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Cycling policy lessons for South Africa from the United Kingdom

Cycling policy lessons for South Africa from the United Kingdom

The UK’s Highway Code, which governs all road users, has made Britain’s road network safer for cyclists. It’s a user-friendly guide with useful lessons for South Africa and contributes significantly to road safety.


A hierarchy of road users

Recent changes to the code recognise that the road users who are most at risk from motorised traffic are pedestrians (particularly children and the elderly), cyclists and motorcyclists. The code says, “in any interaction between road users, those who can cause the greatest harm have the greatest responsibility to reduce the danger or threat they pose to others.” 


This means that motorists and lorry drivers have additional responsibility to look out for pedestrians, cyclists, and other vulnerable road users. It also places a responsibility on cyclists to look out for pedestrians.


Stay wider of the rider

The code also requires that motorists leave at least 1.5 metres when overtaking cyclists at speeds of up to 50km, and more space when overtaking at higher speeds. The Pedal Power Association continues to call for a similar measure to be adopted in South Africa to make conditions safer for cyclists on our roads.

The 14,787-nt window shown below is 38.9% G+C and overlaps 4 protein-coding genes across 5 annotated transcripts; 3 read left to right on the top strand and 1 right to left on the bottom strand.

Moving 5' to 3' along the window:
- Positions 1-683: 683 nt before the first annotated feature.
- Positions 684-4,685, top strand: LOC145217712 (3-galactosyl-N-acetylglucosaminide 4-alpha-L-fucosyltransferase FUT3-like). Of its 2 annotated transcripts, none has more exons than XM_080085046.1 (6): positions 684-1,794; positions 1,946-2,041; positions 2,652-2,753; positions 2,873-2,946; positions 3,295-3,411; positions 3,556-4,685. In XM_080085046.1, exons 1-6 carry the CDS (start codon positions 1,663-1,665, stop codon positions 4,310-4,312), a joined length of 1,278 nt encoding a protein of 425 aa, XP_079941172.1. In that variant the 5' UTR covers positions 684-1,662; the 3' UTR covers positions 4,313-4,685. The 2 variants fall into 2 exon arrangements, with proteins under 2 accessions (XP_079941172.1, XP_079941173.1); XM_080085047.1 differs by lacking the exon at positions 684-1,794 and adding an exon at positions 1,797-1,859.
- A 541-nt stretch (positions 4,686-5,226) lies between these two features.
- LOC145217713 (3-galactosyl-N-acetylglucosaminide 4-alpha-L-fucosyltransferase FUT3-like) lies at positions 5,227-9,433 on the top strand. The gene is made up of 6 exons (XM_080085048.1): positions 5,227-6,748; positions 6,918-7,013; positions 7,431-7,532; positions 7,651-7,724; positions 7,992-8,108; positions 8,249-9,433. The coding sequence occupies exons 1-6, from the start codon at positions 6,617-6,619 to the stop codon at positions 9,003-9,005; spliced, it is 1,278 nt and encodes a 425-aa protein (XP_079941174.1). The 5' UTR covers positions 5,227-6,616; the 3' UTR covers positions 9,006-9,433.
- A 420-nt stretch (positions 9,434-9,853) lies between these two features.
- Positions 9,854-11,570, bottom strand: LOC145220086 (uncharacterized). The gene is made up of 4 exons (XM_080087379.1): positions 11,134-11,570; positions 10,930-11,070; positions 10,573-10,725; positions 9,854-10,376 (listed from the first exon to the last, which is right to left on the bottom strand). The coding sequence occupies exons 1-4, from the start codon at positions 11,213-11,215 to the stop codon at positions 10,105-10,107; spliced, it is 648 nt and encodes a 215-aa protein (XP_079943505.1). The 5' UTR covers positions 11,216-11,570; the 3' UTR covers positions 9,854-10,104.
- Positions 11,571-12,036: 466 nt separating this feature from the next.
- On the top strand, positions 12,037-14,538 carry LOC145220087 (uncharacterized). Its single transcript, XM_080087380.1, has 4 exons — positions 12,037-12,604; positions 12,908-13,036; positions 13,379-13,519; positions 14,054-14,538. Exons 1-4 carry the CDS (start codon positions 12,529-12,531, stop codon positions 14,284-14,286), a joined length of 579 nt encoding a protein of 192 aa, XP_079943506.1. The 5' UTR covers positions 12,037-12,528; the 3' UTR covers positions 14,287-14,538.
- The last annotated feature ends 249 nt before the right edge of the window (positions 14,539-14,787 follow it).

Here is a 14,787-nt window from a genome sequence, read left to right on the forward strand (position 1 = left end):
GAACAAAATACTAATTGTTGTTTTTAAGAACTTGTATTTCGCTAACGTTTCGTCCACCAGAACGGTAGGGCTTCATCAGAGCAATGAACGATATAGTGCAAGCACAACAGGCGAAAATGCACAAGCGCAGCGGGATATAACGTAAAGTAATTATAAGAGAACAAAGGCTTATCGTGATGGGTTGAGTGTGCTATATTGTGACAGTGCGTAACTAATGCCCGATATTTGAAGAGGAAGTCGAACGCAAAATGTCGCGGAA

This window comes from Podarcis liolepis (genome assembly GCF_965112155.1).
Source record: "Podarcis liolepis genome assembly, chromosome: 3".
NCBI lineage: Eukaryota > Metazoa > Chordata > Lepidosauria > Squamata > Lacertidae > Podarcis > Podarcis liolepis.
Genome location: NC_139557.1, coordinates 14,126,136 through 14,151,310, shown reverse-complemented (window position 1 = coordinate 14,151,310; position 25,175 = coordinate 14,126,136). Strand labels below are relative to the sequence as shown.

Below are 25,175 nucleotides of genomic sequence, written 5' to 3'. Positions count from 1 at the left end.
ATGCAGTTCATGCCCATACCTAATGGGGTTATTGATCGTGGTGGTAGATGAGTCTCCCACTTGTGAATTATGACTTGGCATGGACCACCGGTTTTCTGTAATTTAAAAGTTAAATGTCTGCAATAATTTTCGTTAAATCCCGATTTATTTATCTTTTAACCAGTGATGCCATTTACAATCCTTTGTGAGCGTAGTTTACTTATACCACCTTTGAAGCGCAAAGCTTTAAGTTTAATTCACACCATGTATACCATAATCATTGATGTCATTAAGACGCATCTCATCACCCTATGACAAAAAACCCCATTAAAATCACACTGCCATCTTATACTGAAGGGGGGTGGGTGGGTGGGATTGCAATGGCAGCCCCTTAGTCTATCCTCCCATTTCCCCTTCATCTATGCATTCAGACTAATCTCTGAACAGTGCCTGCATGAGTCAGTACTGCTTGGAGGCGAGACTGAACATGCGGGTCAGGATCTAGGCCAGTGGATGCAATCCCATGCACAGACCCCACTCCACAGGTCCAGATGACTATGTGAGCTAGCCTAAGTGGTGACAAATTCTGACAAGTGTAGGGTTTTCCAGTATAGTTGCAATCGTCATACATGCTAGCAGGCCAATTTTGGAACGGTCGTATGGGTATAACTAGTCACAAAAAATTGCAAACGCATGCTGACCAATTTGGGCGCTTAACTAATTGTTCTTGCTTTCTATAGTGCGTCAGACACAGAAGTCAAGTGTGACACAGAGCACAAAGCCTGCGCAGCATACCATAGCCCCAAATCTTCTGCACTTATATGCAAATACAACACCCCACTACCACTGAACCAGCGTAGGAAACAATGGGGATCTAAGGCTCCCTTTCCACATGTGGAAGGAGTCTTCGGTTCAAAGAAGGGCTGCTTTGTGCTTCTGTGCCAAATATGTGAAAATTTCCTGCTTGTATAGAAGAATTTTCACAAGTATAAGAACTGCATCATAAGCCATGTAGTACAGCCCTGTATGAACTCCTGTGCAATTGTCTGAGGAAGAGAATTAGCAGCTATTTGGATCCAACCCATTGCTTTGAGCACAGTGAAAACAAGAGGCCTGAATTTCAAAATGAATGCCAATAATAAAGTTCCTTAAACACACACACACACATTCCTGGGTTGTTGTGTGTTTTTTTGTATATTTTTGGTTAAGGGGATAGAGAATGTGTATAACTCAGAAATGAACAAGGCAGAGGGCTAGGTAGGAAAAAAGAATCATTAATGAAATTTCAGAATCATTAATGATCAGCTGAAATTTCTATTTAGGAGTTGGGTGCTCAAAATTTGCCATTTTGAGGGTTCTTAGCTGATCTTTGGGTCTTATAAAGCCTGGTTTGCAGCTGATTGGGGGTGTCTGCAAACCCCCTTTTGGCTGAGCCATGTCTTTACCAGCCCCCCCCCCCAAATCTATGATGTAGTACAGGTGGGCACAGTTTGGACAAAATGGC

Prevent ‘car-dooring’

The Highway Code also advises motorists when parking on the roadside to take care when opening their doors to avoid knocking cyclists.

The code advises using the ‘Dutch reach’ a behavioural technique that aims to encourage all drivers to reach over and open their car door with their left hand, making them more likely to look over their right shoulder to see oncoming cyclists and others who could be injured when the car door is opened. Serious injuries and even deaths occur as a result of unintentional car-dooring.


Robust policy needed to support cycling

The Pedal Power Association will continue to work with local, provincial, and national government to make our roads safer for cyclists. The UK’s Highway Code is an example of policy good practice and combines the road rules, from a variety of laws into a user-friendly guide that includes legal requirements as well as the rights and responsibilities of all road users (see ).


Says Pedal Power Association CEO, Neil Robinson, “There is a growing awareness that commuter cycling can help ease congestion in South Africa and contribute to household health and wellbeing. However, we need to work together to make our roads safer for cyclists for commuter cycling to scale up. This means a great awareness by motorists, taxi, and truck drivers of the vulnerabilities that cyclists face. It also means well-designed policy and practice in the development of road infrastructure, the use of informational signage and road maintenance to create the conditions that make it easier and safer for this clean mode of transport to thrive.” 


Be part of the journey to make cycling safer for all. Join or make a donation to the Pedal Power Association.